PTAB speaks on 35 USC § 101 — or is it § 103? CRS v Frontline

Well, we are starting to see the work product of the Patent Trial and Appeal Board, whose goal for many of the new AIA proceedings is to dispose of them within a year.  Here’s the decision in CRS Advanced Technologies, Inc. v. Frontline Technologies, Inc. (Case CBM2012-00005), instituted January 23, 2013 and decided just under a year later on January 21, 2014.

CRS wanted to invalidate some of the claims of US Patent 6,675,151.  Doing so in court would likely have cost half a million dollars or more.  CRS picked the Covered Business Method approach and (I’d guess) probably spent well under a quarter million dollars.  And prevailed.

What I would have hoped is that the decision might help to clarify what practitioners need to do to draft patent applications that will survive post-grant review (whether before the PTAB or before the courts).  I don’t think I got my wish.  Here’s why I feel this way.  The decision says:

According to CRS, the process claims encompass the preexisting process of substitute fulfillment simply made more efficient with the use of generic computer hardware and software, and, therefore, constitute unpatentable abstract ideas under § 101.  …

We conclude that claims 3, 16, 24, and 33 are directed to abstract, and, therefore, unpatentable, methods for substitute fulfillment. The claims are directed to concepts for taking the preexisting process of substitute fulfillment and implementing it in a networked computing environment.  …

 We hold Frontline’s claims 3, 6, 7, 16, 24, and 33 to be unpatentable under 35 U.S.C. § 101. Specifically, the claims recite unpatentable abstract ideas, and the claims do not provide enough significant meaningful limitations to transform these abstract ideas into patent-eligible applications of these abstractions.

To my eye this is not a § 101 result at all.  It is a § 103 result.  The way it looks to me the PTAB’s reason for invalidating the claims, when translated into clear and plain language, is something like this:

It was in the prior art to do “substitute fulfillment” by means of mental steps and people posting things on bulletin boards and talking to each other.  Merely moving some or all of this prior-art activity onto a computer-based platform, even if novel, does not confer unobviousness upon the activity.  It was obvious to take what people used to do without a computer and move it to a computer.

I count this case as making it less clear, rather than more clear, how to write a patent application in a software/internet/business-method area that will survive post-grant review.

5 Replies to “PTAB speaks on 35 USC § 101 — or is it § 103? CRS v Frontline”

  1. I really hope the Supremes put an end to this nonsense in Alice v CLS Bank, but unfortunately I am expecting the worst from them. Is it really fair to change the rules after tens of thousands of patents (or more) have been granted that are now invalid under 101? I have a client that wants to sue the gov’t because many of his patents may no longer be valid under 101. Not a case I want to take. Do you have a prediction as to the outcome of Alice?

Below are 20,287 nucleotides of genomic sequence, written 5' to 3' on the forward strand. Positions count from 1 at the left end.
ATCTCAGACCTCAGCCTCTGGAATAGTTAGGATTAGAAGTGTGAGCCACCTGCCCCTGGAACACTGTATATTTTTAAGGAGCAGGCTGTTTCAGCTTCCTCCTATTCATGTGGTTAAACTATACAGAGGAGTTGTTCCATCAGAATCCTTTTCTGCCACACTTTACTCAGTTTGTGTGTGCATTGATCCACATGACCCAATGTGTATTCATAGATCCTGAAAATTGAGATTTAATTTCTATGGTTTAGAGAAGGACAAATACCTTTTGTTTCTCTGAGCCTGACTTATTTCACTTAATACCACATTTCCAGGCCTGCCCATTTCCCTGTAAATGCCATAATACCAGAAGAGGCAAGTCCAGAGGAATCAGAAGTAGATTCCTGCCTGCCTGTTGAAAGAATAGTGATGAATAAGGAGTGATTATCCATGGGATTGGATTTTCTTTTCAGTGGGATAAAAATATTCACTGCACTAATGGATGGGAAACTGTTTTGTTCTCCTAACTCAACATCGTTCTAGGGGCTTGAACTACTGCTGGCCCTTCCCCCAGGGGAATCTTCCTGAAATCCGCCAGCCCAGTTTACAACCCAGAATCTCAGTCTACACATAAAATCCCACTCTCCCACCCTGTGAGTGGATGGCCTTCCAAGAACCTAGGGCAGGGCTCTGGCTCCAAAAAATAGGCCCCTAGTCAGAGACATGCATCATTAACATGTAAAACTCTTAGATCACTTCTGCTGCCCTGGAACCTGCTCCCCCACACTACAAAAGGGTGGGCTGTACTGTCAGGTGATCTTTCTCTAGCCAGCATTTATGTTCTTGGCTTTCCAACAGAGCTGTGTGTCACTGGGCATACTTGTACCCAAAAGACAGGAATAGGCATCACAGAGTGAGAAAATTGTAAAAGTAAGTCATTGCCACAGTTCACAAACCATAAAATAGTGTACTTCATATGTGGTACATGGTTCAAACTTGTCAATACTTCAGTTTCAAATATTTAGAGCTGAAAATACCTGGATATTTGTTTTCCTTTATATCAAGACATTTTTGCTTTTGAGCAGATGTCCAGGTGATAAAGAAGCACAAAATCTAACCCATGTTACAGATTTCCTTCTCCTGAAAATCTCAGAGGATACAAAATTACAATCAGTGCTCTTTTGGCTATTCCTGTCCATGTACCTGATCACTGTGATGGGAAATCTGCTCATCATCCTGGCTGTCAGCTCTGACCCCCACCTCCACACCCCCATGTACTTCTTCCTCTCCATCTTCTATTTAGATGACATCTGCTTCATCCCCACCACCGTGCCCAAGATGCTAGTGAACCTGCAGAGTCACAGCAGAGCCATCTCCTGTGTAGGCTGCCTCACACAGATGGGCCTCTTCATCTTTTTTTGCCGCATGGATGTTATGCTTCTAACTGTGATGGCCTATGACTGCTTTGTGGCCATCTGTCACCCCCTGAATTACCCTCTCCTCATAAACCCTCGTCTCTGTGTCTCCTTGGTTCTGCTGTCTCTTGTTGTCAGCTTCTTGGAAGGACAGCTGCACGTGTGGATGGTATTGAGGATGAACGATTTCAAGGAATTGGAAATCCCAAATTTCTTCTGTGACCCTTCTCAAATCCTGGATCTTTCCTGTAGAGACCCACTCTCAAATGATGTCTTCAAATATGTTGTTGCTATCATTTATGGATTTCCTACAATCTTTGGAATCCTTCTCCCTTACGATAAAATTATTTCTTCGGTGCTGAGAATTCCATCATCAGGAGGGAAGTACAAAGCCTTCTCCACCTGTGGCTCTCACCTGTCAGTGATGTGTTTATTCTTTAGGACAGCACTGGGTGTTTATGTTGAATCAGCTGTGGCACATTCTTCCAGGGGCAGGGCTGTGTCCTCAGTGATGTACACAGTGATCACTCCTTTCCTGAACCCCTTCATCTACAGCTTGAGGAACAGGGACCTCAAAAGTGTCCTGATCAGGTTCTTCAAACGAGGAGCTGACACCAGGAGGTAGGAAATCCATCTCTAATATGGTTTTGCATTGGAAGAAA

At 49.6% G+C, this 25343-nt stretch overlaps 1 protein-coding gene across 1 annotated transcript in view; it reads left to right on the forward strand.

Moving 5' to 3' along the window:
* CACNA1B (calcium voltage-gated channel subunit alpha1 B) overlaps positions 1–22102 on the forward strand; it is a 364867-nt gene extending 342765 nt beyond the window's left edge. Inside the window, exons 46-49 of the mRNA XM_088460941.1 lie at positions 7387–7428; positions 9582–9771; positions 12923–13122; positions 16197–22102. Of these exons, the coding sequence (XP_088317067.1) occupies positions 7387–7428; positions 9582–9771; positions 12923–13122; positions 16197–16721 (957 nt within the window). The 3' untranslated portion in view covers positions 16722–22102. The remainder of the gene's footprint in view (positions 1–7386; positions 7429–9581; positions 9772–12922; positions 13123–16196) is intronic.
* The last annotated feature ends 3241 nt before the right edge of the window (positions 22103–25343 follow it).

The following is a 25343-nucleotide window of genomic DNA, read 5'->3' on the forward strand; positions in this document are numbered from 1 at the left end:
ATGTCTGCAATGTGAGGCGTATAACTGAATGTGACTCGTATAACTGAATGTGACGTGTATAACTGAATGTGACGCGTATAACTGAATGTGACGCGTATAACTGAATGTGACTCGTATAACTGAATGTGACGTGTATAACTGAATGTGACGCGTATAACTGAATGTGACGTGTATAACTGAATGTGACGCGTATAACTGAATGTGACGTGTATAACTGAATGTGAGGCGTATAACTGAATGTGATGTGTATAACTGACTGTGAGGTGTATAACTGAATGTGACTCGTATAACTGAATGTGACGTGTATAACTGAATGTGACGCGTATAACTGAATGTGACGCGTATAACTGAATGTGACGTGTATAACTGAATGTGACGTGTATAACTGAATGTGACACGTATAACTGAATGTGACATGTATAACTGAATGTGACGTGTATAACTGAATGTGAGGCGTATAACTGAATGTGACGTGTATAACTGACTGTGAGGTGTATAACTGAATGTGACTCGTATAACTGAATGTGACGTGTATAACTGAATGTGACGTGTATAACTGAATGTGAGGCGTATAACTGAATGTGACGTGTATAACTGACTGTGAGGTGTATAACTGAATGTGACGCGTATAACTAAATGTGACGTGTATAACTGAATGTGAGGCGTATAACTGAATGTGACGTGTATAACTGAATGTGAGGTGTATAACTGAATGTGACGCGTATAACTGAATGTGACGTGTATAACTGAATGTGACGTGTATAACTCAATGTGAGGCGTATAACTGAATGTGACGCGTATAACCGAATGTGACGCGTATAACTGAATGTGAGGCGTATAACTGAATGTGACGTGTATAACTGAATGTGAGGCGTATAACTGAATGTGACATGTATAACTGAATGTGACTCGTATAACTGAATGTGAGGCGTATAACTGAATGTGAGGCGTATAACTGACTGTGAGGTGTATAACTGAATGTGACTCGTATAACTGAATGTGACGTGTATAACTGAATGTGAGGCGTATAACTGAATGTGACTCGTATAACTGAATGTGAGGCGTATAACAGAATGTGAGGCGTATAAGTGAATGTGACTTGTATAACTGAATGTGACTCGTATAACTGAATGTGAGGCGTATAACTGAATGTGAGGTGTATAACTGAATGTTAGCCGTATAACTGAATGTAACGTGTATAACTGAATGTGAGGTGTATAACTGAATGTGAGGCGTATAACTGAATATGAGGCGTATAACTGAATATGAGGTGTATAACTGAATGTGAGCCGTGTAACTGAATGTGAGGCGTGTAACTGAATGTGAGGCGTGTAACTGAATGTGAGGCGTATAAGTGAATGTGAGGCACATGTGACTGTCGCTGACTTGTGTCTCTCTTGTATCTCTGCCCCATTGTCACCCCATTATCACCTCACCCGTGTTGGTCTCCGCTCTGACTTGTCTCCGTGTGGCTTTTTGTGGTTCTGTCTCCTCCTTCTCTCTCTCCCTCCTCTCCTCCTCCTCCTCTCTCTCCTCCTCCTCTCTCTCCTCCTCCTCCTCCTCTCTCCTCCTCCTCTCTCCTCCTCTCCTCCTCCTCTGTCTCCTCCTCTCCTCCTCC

2. Good observation, Carl. There seems to be a repeated level of confusion at the USPTO on whether the question of patent eligibility under 101 may be conflated with the question of novelty (based on the “new and useful” language of the statute). The question should have been settled once and for all by Diamond v. Diehr. Following the reasoning in In re Bergy, 596 F.2d 952, 961, CCPA 1979), Justice Rehnquist concluded the following:

    “it may later be determined that the respondents’ process is not deserving of patent protection because it fails to satisfy the statutory conditions of novelty under §102 or nonobviousness under §103. A rejection on either of these grounds does not affect the determination that respondents’ claims recited subject matter which was eligible for patent protection under §101.”

    That is how the “point of novelty” 101 analysis died, and it should not be revived. Section 102 and 103 are patentability questions that are irrelevant to the question of eligibility.

  3. I have been complaining for years that far too much of the § 101 case-law seems really to be directed to overbroad claims that should be dealt with under §§ 102 / 103. The classic example is Bilski, 130 S.Ct. at 3231: “Hedging is a … practice long prevalent in our system of commerce and taught in any introductory finance class…. The concept of hedging, described in claim 1, is…” er, maybe, old? This whole body of law is an admission of the inability of the patent system to police §§ 102 / 103.

  4. Carl, says “I count this case as making it less clear, rather than more clear, how to write a patent application in a software/internet/business-method area that will survive post-grant review.”

    I disagree. What they are saying is don’t bother writing a patent application in the software/internet/business-method area, because we are going to kill it if we get the chance. And the politicians who owe their campaign chests to the Oracles, Ciscos and Googles of the world, can go back for seconds.

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